Welcome to 2008, and welcome to our newest crop of Gala Award nominees. Turn to page 29 and start enjoying the best work from around the world in everything from business events to bar mitzvahs. You can join me to honor the nominees and applaud the winners at the Gala Awards Ceremony, Jan. 18 at The Special Event in Atlanta.
Also in this issue is our annual event industry forecast. I'm the one person in the office who actually likes to proofread the graphs in this story. The numbers aren't minor details — they document the transformations in our industry.
As anyone who has tried to increase sales or lose that last five pounds knows, the only way to tell if you are making true progress is to measure your efforts. Our studies do that, and this one — our survey of the new year forecasts by in-house and independent event planners — presents those predictions going all the way back to 2003. This year's study shows how the event profession has grown up.
For example, while “shorter lead times” remains one of the top headaches for both in-house and independent planners, concern about this challenge has fallen over the last five years — by 4 percentage points for independent planners and a full 11 percentage points for in-house planners. What this tells me is that event pros in both arenas have adapted to the new reality in special events: Short lead times are not a major hurdle but a simple fact of doing business.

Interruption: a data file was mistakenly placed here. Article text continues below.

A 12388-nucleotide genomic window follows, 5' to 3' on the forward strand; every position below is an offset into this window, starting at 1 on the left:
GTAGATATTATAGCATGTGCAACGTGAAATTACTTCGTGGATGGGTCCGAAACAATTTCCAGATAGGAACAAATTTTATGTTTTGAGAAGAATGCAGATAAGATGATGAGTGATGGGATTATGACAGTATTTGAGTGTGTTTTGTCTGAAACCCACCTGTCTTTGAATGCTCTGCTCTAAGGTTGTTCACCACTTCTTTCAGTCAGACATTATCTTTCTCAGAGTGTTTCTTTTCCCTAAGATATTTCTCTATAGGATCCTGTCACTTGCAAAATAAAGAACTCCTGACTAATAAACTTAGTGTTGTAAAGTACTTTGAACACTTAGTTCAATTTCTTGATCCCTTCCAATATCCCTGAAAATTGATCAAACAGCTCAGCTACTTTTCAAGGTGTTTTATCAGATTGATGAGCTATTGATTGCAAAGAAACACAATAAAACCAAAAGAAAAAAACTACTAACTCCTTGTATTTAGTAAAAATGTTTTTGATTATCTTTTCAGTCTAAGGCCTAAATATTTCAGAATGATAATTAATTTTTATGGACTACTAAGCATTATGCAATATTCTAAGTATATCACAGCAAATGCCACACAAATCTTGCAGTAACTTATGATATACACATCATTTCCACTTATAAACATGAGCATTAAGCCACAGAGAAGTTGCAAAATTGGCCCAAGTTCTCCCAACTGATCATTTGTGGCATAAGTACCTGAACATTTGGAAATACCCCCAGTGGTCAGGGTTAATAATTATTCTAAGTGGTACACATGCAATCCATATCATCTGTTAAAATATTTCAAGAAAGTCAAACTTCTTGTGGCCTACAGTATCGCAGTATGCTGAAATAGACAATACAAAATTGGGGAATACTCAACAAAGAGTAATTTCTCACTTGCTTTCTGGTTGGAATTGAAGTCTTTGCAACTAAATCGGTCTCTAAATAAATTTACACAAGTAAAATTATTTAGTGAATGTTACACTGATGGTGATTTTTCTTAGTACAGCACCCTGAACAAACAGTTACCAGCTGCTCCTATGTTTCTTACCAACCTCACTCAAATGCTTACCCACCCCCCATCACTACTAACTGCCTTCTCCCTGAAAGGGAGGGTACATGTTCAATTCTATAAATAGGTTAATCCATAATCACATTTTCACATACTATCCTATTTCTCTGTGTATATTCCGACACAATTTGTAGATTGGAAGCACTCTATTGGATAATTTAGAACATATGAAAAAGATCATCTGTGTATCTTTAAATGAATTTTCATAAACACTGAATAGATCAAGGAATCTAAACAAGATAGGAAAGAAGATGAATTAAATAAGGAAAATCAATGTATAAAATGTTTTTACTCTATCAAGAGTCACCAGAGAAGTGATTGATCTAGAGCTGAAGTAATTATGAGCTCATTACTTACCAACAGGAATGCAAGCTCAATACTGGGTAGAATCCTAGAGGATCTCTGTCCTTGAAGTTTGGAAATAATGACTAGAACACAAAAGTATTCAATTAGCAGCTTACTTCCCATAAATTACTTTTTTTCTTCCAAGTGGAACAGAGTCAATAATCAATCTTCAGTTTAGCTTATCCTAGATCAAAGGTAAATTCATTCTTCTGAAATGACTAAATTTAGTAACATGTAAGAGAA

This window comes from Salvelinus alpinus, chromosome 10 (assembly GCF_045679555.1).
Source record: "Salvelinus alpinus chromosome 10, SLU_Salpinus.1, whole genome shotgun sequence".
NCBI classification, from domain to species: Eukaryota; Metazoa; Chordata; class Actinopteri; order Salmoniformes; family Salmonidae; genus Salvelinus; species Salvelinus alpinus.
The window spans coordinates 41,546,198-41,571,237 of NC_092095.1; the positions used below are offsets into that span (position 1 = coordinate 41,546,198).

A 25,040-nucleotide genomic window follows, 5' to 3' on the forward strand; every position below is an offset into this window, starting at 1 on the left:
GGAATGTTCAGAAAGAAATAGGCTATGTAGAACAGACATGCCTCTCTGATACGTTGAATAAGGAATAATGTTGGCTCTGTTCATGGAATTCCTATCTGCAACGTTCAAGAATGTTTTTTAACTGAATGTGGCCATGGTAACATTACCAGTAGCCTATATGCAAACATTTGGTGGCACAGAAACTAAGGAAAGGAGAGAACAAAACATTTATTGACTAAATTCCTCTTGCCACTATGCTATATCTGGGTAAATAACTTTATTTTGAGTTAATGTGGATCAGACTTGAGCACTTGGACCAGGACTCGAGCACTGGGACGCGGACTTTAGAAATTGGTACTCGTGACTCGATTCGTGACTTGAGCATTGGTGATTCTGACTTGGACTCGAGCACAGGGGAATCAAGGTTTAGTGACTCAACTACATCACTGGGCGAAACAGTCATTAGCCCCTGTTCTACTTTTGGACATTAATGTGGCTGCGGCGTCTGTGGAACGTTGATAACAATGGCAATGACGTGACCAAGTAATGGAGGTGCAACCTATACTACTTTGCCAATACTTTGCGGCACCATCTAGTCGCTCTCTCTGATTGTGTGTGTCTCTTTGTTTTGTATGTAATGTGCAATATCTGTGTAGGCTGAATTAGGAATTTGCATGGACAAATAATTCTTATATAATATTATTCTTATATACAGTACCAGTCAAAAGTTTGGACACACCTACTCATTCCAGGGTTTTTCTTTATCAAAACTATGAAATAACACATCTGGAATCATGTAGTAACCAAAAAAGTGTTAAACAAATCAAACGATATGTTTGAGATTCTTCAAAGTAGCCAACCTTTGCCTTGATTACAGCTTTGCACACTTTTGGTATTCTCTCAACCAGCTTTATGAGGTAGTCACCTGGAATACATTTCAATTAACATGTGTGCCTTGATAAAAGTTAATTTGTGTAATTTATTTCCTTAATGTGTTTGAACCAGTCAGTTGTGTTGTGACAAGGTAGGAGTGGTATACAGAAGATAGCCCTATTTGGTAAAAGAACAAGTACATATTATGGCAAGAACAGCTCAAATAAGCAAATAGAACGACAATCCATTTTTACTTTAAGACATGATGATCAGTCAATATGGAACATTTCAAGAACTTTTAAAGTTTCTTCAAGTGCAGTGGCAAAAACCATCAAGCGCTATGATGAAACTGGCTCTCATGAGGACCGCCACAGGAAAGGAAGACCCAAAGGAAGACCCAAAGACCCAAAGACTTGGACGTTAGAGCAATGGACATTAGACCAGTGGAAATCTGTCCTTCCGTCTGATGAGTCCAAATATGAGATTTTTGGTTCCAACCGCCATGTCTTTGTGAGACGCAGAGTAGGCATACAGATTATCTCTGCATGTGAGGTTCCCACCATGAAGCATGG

A brighter bit of news is what the study tells us about the issue of dealing with procurement. I can remember just a few years ago when this was the hot topic at event conferences. Independent pros were searching for some magical way to decode the mysterious language of the procurement department, seen as the “obstacle” between them and their client partners.
But those days are gone. “Dealing with my company's procurement department” ranks only seventh on our list of eight challenges for in-house pros. For independents, concern about dealing with the client's procurement department has fallen steadily since 2005, from being listed as a major challenge by 17 percent of our respondents that year to only 10 percent today.
These statistics show us that some of the professional headaches we face are really just growing pains, as the event industry has evolved from passion to profession.